First, to help individuals targeted by hate and bias, Congress must pass the Justice for Victims of Hate Crimes Act so that the Department of Justice can pursue more hate crime cases. Second, to combat the white supremacy that is driving repeated mass shootings across our nation, they have to pass the Domestic Terrorism Prevention Act to create the tools, training and authorities to address this urgent threat. And lastly, to keep gurdwaras, synagogues, mosques, churches, and other houses of worship safe, they need to pass the Nonprofit Security Grant Program Improvement Act to increase available federal funds.
These policy solutions, of course, are only a first step. It is going to take all of our families and communities working together to push back against violent hate and the powerful forces -- media, political, civil society and otherwise -- that enable it. But as we rise to this challenge, I hope that the Sikh spirit of chardi kala, or ever-rising optimism even in the face of struggle and opposition, can be a source of strength for everyone who has suffered in the face of bigotry.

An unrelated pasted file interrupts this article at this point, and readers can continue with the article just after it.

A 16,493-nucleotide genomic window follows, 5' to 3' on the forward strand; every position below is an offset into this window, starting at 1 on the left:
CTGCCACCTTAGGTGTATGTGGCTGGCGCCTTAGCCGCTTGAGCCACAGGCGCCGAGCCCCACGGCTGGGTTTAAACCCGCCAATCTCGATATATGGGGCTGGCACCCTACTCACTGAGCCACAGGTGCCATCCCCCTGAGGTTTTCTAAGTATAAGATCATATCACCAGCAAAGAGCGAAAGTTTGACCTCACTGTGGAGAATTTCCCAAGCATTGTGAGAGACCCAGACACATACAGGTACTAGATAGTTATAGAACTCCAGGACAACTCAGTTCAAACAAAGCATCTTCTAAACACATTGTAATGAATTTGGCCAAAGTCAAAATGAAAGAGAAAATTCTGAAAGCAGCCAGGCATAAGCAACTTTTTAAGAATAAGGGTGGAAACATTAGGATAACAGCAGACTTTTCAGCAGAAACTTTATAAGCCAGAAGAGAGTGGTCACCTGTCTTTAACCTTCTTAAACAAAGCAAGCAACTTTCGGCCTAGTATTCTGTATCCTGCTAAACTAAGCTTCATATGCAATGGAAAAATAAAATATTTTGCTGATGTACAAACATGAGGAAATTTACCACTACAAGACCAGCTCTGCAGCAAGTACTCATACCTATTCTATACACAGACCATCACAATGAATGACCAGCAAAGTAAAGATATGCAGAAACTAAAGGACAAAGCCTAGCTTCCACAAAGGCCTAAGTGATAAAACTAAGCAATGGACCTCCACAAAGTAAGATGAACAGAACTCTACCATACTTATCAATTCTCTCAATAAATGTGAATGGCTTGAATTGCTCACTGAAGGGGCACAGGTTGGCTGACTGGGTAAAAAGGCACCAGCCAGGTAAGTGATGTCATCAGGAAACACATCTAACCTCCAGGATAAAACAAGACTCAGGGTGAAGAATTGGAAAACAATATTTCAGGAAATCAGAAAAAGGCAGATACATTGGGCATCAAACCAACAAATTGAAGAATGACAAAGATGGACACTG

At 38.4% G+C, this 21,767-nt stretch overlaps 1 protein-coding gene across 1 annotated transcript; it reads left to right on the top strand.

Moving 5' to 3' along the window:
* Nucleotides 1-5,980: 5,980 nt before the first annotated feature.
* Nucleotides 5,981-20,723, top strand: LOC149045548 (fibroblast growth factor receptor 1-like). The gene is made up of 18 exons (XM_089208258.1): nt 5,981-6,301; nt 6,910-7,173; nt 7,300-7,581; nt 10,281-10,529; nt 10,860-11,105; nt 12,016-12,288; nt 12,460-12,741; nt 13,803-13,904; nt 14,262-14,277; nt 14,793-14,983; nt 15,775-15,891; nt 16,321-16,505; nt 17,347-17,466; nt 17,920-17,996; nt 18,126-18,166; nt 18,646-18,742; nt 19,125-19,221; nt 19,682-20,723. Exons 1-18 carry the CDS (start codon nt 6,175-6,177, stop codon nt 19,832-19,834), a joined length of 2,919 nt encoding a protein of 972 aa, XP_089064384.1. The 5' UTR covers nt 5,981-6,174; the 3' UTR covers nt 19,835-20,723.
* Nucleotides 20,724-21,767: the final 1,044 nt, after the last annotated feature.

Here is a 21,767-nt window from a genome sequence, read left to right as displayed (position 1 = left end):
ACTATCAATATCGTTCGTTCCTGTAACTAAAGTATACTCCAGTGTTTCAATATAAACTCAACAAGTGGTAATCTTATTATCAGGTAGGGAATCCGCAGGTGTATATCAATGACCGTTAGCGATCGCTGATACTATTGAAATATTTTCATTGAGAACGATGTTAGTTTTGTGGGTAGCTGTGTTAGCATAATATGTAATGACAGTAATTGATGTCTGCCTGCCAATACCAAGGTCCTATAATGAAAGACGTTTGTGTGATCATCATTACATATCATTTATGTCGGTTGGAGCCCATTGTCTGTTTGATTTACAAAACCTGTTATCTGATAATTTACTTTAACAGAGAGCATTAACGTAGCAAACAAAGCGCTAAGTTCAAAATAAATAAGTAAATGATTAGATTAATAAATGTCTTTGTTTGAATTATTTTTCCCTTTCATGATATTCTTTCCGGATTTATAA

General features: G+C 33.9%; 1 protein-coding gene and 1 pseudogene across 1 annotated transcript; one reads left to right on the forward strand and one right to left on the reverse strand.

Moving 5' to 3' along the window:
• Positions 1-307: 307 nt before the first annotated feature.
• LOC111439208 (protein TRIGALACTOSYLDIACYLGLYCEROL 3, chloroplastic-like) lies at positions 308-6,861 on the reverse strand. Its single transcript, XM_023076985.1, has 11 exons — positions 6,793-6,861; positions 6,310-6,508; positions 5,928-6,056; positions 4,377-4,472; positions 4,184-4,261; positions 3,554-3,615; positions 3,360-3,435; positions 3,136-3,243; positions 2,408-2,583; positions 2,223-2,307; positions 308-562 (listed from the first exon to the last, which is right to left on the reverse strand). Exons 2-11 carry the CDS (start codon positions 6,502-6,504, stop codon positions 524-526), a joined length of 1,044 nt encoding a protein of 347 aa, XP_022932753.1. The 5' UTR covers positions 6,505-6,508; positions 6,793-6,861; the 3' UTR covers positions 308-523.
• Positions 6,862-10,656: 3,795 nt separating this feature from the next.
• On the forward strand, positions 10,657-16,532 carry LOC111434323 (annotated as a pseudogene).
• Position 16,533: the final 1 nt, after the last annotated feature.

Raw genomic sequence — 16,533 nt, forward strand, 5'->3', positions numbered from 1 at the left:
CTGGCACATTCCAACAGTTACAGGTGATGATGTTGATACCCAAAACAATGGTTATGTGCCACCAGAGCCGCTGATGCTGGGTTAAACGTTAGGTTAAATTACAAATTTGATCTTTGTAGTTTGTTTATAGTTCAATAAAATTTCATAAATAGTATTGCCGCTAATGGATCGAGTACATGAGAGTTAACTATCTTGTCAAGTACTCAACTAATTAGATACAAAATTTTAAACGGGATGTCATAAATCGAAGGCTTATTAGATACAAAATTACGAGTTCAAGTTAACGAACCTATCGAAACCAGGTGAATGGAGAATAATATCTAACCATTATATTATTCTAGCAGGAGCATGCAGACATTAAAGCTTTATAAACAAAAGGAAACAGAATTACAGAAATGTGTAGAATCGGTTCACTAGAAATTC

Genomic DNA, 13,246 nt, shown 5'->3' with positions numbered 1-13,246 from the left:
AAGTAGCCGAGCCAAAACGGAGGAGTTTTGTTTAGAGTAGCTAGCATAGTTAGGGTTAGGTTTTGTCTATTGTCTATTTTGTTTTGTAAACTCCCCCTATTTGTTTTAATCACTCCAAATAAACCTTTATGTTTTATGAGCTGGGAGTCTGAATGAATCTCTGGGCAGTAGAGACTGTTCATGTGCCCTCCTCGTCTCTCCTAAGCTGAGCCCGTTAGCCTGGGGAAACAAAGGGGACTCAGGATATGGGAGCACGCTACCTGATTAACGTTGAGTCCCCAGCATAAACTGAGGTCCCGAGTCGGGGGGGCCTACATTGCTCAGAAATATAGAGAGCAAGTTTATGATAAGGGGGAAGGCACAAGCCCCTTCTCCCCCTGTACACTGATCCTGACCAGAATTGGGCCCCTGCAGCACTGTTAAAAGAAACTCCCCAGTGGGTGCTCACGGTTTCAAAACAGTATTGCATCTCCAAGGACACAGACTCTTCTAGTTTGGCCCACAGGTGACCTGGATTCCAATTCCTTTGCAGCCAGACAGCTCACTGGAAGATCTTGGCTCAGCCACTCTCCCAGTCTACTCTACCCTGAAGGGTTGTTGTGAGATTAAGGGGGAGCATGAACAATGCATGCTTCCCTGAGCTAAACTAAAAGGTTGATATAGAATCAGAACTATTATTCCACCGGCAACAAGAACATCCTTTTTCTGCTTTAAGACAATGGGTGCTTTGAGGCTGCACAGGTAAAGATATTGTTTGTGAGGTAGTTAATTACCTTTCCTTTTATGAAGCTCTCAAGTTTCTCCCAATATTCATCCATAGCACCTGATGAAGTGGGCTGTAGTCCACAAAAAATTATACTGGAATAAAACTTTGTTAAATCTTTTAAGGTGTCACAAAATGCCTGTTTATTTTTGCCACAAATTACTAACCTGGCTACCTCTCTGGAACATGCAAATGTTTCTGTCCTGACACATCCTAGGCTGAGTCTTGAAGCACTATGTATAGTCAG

From Atlanta last year to Oak Creek 10 years ago and every tragedy in between and beyond, America has mourned enough. We have gone nearly a decade with minimal substantive change to curb hate violence and inaction is clearly not the answer.
It’s time to fight harder for the society that we wish to live in -- one where no one should fear being attacked at work, in school, at the grocery store, in their house of worship, or anywhere else.
That, and nothing less, is the country in which we all deserve to live.
Aasees Kaur is a native of Atlanta with more than 10 years of experience working in civil rights and survivor advocacy. Views expressed here are her own.